05292017

9 Things You Didn’t Know You Could Negotiate With Your Restaurant Supply Store

You can navigate food industry standards to find discounts from your supplier you didn’t know existed.

As a restaurateur, you’re looking to increase your profit margin in any possible way. When you secured the lease for your building, you didn’t accept the first offer – nor should you when you choose your food and supply vendors. Once you have a list of vendors and what you need from each, see where there are overlaps and competition. Do your research so you know the prices of the items you need. Then you can start negotiations.

Market Basket Data

Finding the right food source for your restaurant starts with the manufacturer prices for the items you need to buy. You can do the legwork yourself by contacting manufacturers directly to find out how much distributors, or suppliers, are paying for the product. You can also ask a supplier for a market basket report, which details the cost to the distributor so you know what kind of markup it’s applying to the products. Do this with each supplier you may want to do business with so you can see which one negotiates the best price from the beginning.

Bundle to Save

One of the best ways to save money on food costs is to source as much as you can from a single supplier. If you’re buying most of your food from one company, you may qualify for a discount.

Find the Competition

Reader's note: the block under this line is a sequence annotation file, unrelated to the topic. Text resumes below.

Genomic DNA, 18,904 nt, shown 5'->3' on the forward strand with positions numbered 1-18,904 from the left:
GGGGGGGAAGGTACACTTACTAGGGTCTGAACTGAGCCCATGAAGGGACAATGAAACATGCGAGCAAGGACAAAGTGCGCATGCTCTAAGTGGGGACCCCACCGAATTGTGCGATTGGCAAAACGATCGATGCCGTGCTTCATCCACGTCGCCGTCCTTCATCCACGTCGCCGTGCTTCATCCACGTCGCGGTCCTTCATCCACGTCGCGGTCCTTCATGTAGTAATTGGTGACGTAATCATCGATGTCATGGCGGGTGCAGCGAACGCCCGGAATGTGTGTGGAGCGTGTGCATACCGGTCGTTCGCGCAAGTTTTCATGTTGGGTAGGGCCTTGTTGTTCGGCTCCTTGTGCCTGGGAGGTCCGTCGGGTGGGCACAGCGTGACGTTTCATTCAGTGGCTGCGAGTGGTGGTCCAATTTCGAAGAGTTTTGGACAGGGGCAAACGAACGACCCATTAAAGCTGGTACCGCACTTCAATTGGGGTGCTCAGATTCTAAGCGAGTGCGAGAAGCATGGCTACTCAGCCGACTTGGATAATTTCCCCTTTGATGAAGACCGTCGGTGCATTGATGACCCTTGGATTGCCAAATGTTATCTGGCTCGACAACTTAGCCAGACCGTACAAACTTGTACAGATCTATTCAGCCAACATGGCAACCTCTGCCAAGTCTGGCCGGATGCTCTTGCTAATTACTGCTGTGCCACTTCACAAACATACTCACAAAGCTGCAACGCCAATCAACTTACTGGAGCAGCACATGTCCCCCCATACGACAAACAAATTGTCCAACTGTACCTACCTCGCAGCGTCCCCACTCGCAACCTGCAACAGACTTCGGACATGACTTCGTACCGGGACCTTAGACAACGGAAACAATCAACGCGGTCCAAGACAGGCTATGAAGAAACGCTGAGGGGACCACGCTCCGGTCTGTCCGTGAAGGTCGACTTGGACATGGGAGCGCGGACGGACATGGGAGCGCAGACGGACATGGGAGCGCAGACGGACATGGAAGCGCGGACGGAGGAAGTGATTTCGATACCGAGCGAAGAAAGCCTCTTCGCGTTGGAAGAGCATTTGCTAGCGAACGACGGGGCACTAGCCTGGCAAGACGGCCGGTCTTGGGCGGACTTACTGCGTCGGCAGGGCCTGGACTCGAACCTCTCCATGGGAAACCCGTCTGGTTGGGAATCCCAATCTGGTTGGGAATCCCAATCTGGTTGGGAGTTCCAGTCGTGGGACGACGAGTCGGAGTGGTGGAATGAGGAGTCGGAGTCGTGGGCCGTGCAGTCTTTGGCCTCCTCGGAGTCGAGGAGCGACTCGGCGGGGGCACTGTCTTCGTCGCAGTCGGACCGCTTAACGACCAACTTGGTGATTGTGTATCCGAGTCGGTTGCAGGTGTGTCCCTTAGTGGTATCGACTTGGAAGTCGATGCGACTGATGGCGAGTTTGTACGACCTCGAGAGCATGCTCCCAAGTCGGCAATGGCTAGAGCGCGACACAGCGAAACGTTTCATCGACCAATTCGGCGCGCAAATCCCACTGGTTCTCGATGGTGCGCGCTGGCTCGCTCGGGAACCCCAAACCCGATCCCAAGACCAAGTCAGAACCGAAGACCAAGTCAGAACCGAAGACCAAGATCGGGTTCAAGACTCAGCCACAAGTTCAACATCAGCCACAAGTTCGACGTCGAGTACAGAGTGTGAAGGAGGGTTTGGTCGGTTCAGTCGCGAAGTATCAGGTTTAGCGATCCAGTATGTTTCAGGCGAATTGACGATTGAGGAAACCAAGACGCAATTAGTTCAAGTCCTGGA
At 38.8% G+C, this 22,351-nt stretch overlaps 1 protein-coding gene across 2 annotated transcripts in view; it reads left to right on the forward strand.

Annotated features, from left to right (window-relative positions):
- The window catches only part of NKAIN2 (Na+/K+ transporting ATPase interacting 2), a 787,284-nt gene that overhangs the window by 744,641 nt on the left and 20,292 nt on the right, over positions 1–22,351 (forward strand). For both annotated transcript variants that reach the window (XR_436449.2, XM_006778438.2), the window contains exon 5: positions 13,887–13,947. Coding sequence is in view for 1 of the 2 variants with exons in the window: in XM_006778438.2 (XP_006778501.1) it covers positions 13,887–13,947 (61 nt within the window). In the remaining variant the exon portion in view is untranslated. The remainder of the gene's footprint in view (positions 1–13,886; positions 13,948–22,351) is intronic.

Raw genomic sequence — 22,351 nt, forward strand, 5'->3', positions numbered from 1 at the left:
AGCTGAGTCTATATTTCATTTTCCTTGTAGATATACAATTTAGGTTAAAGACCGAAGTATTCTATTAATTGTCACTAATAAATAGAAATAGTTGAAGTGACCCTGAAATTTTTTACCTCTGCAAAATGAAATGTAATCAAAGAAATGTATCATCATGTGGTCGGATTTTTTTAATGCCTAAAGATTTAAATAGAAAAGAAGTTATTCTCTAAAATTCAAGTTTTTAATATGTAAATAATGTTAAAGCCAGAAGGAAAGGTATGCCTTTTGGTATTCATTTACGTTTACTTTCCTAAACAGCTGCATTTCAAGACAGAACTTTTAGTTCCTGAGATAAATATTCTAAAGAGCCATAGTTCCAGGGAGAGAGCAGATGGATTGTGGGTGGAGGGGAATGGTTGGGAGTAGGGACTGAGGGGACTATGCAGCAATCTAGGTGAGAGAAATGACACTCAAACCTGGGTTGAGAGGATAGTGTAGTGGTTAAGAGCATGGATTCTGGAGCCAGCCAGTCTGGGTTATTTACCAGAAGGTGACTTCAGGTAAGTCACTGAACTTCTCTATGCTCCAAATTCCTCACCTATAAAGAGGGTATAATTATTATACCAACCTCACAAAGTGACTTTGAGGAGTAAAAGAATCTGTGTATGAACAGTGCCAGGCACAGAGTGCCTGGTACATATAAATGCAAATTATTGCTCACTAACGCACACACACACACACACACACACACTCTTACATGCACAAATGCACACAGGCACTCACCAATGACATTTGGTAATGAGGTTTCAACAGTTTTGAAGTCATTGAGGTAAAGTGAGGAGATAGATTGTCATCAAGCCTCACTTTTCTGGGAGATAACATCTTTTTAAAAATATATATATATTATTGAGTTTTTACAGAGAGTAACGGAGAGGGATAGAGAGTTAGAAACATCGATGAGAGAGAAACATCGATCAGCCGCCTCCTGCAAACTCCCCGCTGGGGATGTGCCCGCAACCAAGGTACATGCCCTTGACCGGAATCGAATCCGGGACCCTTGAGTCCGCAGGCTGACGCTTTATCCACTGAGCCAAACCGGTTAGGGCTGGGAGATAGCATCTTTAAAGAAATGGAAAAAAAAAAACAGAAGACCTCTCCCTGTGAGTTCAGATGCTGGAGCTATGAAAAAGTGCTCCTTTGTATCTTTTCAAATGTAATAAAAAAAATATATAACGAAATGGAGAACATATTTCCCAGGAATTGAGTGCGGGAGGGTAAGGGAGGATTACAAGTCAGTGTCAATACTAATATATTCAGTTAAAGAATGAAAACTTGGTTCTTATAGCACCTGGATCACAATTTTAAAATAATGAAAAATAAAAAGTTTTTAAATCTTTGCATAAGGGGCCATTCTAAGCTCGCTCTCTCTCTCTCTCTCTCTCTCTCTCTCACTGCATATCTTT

You could diversify your suppliers to get a better price on produce or protein, but you may end up paying more in administrative and delivery costs. However, if a supplier knows you’re shopping around for another supplier, it’s more likely to go out of its way to entice you to work with it exclusively with a discount.

Long-Term Contracts

Suppliers want to do business with you, and the longer the relationship lasts, the better it is for them. If you’re willing to enter a long-term contract with the distributor, you’re more likely to net discounts or bonuses from it. When you start shopping for a supplier, let the companies know that you’re willing to commit if the price is right.

Get a Fixed Price

All food distributors are in the business to make money, so markup is inevitable. You’re paying for the food, convenience of deliveries and reliability. Many suppliers offer a cost-plus-fixed-rate plan, which means you pay the cost of the product, plus a fixed fee that doesn’t fluctuate. Just be sure you get it in writing.

Smaller restaurants may not have the luxury of choosing a cost-plus-fixed-rate plan and must settle for a cost-plus-percentage program. This means you pay the cost of the product, plus a percentage of that cost, which can increase as costs do.

Buy in Bulk

If you have plenty of storage space and you buy foods with long shelf lives, you can buy in larger quantities and get fewer shipments. This cuts down on the supplier’s costs and yours. You may be able to negotiate more of a discount than what you’d save by just getting fewer deliveries.

It Can’t Hurt to Ask

Aside from clever negotiations, you could just ask nicely. Suppliers want to develop a long relationship with you because you’re helping them stay in business and garner more business from the area. Often, asking your account executive is enough to possibly get a slightly lower price.

Pay Early and Frequently

Many suppliers offer clients a discount if they pay more often than is typical. This offers the distributor peace of mind that it’s going to get paid. Also, if you pay early, this creates a buffer for the supplier, which anyone in business appreciates.

Image from Giovanni Cardillo/Shutterstock

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